In 2016, UNC threw the football way too often. The issue has already been covered, but the numbers weren’t pretty. Rushing was down by almost 80 yards compared to the 2015 campaign that saw UNC go 11-3 and this translated to a drop of almost eight points per game. Some games (Pitt and Georgia), UNC all but abandoned the run play. This could’ve been intentional, at least somewhat; the run game was sometimes ineffective and it must’ve been tempting to pass every time with a quarterback like Mitchell Trubisky in the backfield, but Trubisky ended up shouldering entirely too much of the weight. That burden showed later in the year when he had poor games against Duke and NC State. UNC struggled mightily to move the ball these games.
Larry Fedora took criticism for that last year, but some of it could’ve been directed towards Trubisky. It’s true that Fedora didn’t give as many handoffs to Elijah Hood as he would’ve liked, but UNC’s offense is and always will centered around the read option. In those situations, Trubisky was the one choosing to hand it off or pass. If he kept it when he should’ve handed it off, Trubisky was good enough to get away with it more times than not. Whoever wins the quarterback battle will not.
For the first time in Fedora’s career, UNC will likely not have the advantage at the skill positions. After being spoiled by Trubisky, Marquise Williams, and Ryan Switzer for years, that’s a tough pill to swallow. Adjustments are being made across the board, and those adjustments will need to start with the play calling.
If UNC is to have success on offense this year, they must find balance. I’ll repeat that again, if UNC is to have success on offense this year, they must find balance. That was the reason that the 2016 offense often sputtered and why the 2015 offense was so darned good, even though they had virtually the same personnel.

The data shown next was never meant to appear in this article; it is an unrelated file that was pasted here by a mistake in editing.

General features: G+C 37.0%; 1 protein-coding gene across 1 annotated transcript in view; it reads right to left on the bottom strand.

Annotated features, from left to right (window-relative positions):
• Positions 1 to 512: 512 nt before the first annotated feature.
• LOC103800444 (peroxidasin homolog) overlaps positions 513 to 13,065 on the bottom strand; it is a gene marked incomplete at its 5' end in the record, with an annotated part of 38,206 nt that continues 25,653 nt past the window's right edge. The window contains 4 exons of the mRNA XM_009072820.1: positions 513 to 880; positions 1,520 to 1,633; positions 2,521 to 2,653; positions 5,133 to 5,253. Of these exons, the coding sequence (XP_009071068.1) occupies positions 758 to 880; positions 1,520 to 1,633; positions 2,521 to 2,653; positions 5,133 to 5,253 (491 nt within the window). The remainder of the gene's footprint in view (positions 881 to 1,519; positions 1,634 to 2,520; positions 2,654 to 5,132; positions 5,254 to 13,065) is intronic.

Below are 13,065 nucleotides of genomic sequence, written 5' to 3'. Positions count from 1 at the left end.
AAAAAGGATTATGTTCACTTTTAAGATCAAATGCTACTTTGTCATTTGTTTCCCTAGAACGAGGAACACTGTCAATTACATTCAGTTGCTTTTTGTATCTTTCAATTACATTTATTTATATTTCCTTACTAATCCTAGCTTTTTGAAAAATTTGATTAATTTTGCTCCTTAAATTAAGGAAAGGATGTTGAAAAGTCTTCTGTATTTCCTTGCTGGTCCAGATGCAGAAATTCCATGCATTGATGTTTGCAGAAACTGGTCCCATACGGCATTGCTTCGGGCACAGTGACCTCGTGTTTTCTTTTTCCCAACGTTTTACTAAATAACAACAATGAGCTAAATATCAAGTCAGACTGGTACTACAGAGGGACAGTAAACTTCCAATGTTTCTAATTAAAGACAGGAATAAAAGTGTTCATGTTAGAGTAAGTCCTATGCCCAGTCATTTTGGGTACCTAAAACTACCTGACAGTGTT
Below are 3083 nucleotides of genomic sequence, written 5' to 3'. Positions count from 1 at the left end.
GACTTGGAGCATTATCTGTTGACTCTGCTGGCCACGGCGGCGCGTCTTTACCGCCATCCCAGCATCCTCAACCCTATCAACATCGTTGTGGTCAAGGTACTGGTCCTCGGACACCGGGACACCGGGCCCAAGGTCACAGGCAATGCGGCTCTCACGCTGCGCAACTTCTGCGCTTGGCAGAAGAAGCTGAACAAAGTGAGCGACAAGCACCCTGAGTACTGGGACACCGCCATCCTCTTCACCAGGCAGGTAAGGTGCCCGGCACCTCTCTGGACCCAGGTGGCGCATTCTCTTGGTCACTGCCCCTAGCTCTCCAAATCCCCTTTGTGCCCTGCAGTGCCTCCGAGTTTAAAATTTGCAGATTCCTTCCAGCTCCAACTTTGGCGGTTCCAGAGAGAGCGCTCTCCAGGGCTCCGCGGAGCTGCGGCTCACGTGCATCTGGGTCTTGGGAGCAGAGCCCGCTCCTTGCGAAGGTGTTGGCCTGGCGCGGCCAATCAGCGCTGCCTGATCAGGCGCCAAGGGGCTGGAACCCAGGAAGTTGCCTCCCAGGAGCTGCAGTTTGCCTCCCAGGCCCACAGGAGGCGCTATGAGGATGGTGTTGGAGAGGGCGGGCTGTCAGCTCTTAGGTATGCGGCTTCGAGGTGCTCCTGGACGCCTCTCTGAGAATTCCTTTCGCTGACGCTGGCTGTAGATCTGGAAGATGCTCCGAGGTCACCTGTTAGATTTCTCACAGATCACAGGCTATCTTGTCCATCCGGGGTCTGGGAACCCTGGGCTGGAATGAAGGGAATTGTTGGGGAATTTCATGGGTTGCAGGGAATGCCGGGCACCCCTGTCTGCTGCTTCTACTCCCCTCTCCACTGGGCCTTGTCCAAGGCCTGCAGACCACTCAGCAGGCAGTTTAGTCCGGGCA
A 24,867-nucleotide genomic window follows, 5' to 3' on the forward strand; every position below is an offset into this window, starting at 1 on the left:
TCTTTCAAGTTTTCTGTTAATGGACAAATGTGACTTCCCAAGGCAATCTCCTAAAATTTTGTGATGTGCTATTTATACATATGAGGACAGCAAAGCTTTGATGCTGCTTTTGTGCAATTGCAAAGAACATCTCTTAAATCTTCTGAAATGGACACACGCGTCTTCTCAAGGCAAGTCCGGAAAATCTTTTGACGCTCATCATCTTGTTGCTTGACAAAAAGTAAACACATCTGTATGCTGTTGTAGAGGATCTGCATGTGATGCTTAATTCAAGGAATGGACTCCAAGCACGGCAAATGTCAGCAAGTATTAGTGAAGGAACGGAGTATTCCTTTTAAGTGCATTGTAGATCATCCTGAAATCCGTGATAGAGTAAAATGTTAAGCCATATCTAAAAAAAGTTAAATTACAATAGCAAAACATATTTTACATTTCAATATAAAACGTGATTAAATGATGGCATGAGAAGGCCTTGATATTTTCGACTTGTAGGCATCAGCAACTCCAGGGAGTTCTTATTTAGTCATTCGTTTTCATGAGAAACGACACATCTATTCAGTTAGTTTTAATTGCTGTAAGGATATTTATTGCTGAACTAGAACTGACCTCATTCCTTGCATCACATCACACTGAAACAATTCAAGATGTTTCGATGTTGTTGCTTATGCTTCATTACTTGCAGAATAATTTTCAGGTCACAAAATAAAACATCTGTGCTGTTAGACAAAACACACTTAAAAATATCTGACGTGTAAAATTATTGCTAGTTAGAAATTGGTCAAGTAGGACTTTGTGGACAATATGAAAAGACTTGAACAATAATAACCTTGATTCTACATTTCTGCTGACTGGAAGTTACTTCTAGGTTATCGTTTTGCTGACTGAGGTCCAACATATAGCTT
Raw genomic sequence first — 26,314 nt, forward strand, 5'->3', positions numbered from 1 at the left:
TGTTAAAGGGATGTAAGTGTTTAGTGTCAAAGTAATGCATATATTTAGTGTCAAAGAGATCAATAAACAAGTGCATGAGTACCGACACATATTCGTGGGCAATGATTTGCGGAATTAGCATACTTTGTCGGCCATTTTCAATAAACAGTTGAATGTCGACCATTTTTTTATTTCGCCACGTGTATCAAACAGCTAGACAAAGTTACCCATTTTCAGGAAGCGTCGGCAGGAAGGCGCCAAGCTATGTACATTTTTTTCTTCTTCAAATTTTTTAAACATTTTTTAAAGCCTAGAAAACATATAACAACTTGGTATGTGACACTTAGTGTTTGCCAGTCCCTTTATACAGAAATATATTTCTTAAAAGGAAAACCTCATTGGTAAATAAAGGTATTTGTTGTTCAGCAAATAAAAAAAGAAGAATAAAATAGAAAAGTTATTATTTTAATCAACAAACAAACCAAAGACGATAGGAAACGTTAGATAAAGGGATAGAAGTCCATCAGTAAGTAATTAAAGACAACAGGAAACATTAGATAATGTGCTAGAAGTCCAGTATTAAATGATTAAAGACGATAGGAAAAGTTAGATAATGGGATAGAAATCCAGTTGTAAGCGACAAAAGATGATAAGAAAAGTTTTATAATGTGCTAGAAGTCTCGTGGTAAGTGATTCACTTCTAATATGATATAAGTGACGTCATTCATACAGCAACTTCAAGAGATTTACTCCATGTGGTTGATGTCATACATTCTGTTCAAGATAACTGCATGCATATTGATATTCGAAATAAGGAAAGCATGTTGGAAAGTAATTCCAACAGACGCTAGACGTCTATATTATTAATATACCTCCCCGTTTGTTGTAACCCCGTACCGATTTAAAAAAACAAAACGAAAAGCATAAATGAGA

Now, the talent has taken a step back and holes need to be filled. With all those players gone to the NFL, UNC needs to outsmart opponents and catch defenses off guard. This starts will establishing the run, and establishing it early. The quarterback situation is up in the air, but there shouldn’t be too much concern at running back with Jordon Brown and Michael Carter leading the way. Brown is a ferocious, slippery runner and Carter is a freshman who has already impressed in training camp. Coupled with an offensive line that will be better than last year’s (not that impressive), Brown and Carter could spell trouble for opposing defenses. That’s an encouraging sign; UNC will need them to produce, especially if the quarterback situation ends up being problematic, and they’ll need them to produce early. Only then do you start passing downfield, a concept that Larry Fedora has mastered, in both schematics and timing.
The key to finding offensive balance will be the read option. It’s the most overpowered play in college football and UNC needs to get back to it in 2017. If you do it right, the read option basically impossible to stop for the entire game. Whoever ends up being UNC’s quarterback will need to be unafraid of keeping the ball and running with it. That’s how Marquise Williams got his rushing yards, and it’s how UNC moves the ball best. That extra threat of a quarterback run is too much for defenses to handle.
Getting this offense into gear will be Fedora’s biggest task yet. Things are going to be different for this team, but don’t sleep on them. Larry Fedora has a proven philosophy on offense. If he can get his team playing the way he wants them to play, UNC could surprise some folks this season.